Working with Color
Working with Color
6. Working with Color
Class Introduction04:00 2
Getting Started and Best Practices08:41 3
The InDesign Environment08:19 4
Working with Images29:58 5
Create a Collage Page11:56 6
Working with Color07:19 7
Working with Text15:51 8
Creating Styles for Re-Use25:42
Working with Color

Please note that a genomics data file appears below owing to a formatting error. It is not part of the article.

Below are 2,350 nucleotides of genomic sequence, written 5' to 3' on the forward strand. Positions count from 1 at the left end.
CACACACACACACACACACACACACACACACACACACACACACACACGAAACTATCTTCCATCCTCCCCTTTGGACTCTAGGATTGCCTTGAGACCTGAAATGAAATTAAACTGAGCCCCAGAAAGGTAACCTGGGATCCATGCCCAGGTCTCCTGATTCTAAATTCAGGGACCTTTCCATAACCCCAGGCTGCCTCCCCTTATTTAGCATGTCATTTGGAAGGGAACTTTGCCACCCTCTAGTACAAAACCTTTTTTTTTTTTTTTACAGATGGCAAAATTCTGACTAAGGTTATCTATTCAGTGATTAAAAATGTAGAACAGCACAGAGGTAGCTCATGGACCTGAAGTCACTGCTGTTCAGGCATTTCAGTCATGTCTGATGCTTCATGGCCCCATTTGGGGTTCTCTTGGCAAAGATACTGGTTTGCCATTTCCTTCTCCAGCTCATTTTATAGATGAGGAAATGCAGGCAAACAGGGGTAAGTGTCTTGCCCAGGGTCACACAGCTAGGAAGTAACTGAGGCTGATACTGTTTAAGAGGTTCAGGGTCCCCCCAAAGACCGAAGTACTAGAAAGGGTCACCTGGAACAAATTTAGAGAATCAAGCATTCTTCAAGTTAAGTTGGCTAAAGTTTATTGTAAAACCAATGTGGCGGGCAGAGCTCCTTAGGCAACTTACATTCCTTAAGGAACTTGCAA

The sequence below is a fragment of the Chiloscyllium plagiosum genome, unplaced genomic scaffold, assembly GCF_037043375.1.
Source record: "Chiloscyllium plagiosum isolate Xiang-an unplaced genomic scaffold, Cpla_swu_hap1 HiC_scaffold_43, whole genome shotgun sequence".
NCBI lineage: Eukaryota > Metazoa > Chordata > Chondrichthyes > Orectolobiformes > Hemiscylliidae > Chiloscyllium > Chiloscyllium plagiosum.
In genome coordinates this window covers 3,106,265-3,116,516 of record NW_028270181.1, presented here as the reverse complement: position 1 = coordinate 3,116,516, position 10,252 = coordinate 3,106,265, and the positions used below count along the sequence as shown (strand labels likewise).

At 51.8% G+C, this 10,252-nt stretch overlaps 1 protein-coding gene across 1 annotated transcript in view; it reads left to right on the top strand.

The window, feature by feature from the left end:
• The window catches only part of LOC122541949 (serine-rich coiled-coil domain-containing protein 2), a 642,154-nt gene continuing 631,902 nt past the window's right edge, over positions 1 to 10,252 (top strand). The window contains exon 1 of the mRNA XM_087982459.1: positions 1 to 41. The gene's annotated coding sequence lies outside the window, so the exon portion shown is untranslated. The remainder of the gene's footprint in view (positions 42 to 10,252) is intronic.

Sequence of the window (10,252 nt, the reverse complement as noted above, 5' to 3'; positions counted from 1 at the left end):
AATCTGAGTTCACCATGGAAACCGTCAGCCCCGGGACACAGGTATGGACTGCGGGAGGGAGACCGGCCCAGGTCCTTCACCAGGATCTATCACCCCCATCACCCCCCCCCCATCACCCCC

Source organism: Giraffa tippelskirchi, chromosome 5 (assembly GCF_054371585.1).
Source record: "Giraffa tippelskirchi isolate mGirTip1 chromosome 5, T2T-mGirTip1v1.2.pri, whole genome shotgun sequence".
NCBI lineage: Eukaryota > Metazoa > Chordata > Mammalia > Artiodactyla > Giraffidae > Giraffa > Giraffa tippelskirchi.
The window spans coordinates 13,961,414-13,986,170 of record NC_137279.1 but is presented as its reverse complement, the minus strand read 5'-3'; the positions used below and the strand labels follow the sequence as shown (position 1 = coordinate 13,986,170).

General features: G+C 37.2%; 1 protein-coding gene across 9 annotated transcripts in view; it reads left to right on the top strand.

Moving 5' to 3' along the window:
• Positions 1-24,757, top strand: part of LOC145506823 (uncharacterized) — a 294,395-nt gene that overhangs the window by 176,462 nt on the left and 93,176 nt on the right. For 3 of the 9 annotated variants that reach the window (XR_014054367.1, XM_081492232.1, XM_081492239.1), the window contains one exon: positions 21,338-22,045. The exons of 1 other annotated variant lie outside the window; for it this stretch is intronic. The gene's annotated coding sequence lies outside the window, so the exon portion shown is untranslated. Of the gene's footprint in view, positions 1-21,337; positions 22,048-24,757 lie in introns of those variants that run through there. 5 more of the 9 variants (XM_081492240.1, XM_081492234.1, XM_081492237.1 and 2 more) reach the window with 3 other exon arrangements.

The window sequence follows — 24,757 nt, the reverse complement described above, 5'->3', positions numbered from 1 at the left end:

So the next thing I wanna talk about is color mode. So I just jumped back here to this Iceland book, and I'm gonna actually just step back until we get those pages rid of, the ones we created here. I'm gonna come back here and I'm gonna revert, make sure I've got everything exactly as it was when we started. And I talked a little bit about color modes, so RGB versus CMYK. I'm not gonna go into that as I... The whole class on itself, write a whole topic on itself. But basically know if you are going to print, you're going to need to work in CMYK at some point. That's why when we chose print as our document setup, it automatically knew that that was the setup for that. If I was going to digital only, I would have chosen one of those digital modes. But maybe I set up for print and realize I'm never gonna go to print, I'm just going digital but I've already set it up for print. And maybe I wanted it to look, in this case, it looks kinda like a print thing. I can print these out in individu...